If a living mother and child are all that is required for birth success (or if, indeed, a healthy baby is the only thing that matters) then yes, hospital birth is "just as safe" (or "equally dangerous" or "no more dangerous," choose whichever language you prefer). If you start measuring safety and success by something more than a binary "live or die" condition, however, then you find disparity in outcomes.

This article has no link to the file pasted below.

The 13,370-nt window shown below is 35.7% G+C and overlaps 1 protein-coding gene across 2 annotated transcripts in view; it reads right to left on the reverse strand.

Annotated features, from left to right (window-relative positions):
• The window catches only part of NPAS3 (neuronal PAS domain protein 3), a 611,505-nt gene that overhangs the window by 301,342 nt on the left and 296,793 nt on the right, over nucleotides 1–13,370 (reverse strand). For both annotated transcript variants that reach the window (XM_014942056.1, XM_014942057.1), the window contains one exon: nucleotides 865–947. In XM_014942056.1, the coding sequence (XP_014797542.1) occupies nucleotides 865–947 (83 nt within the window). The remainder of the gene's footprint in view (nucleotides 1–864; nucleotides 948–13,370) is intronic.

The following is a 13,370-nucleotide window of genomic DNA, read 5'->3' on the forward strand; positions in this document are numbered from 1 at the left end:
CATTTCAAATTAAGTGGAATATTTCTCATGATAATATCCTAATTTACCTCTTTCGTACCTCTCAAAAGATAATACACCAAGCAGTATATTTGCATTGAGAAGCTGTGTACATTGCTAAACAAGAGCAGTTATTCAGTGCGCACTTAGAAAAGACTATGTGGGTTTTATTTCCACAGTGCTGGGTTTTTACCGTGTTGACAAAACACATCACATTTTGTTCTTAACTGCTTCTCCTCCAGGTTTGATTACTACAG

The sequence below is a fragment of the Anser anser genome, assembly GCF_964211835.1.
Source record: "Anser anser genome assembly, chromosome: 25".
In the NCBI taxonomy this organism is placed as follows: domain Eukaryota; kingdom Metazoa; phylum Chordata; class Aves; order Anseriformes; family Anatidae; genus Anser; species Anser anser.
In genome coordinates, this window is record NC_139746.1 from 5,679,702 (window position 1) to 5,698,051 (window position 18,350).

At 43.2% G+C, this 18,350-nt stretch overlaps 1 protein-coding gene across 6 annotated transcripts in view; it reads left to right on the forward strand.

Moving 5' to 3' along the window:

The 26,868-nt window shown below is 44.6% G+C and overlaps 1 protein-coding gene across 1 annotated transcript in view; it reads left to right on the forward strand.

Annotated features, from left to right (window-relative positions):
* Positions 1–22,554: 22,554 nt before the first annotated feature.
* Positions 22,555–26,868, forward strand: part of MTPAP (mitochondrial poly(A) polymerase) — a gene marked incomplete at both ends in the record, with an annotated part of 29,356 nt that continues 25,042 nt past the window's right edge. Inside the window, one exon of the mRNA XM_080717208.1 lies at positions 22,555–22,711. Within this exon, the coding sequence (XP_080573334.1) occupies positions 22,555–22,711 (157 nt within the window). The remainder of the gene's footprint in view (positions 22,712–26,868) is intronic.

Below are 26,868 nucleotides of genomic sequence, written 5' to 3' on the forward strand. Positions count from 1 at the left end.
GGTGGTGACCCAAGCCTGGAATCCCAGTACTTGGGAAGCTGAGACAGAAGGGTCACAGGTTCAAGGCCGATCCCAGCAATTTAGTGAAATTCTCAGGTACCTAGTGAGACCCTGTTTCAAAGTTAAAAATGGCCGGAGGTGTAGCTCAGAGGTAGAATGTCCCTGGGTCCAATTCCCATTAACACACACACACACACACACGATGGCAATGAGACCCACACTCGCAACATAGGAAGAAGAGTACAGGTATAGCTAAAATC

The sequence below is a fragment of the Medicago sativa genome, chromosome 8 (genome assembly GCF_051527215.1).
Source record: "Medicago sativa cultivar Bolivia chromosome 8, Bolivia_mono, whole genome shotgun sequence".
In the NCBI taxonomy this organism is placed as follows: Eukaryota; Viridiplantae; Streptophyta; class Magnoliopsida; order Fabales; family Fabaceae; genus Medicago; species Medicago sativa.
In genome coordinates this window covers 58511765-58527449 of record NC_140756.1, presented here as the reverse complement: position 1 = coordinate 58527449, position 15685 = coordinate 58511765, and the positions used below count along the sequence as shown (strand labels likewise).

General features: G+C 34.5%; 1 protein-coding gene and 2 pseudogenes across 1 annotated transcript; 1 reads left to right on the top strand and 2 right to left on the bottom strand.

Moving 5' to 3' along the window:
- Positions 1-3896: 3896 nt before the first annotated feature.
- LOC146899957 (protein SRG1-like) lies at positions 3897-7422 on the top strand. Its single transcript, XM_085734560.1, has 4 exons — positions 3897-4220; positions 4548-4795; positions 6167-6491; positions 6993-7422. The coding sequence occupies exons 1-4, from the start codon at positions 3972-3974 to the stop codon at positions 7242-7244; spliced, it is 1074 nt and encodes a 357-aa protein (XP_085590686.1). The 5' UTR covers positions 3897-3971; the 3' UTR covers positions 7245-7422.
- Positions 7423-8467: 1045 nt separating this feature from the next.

What do many homebirth advocates view hospital birth as dangerous? It's not because more women die in hospitals, or because more babies die in hospitals, but because the interventions performed in ever increasing numbers in hospitals can have a devastating effect on long-term physical and mental health. The increased likelihood of cesarean section for women giving birth in hospitals is a good example of what is perceived by homebirth advocates as a danger of hospital birth. Cesarean section is a major abdominal surgery. While some care providers like to present surgical delivery as "just another way to give birth," the reality is that the procedure introduces a host of new risks to mother, child, and future pregnancies. These risks are worthwhile if the cesarean section is necessary, as the World Health Organization says the procedure is for less than 15% of births, but the procedure is grossly overperformed in the United States. Can a woman who did not need a cesarean, but who was manipulated/pressured, legally forced, misled by care providers about the necessity of the procedure, or who experienced iatrogenic health complications (for herself or her baby) due to mismanagement or over-management of her birth, be said to have had a "safe" or "successful" birth experience, even if the immediate outcome of the surgery is that mother and child live?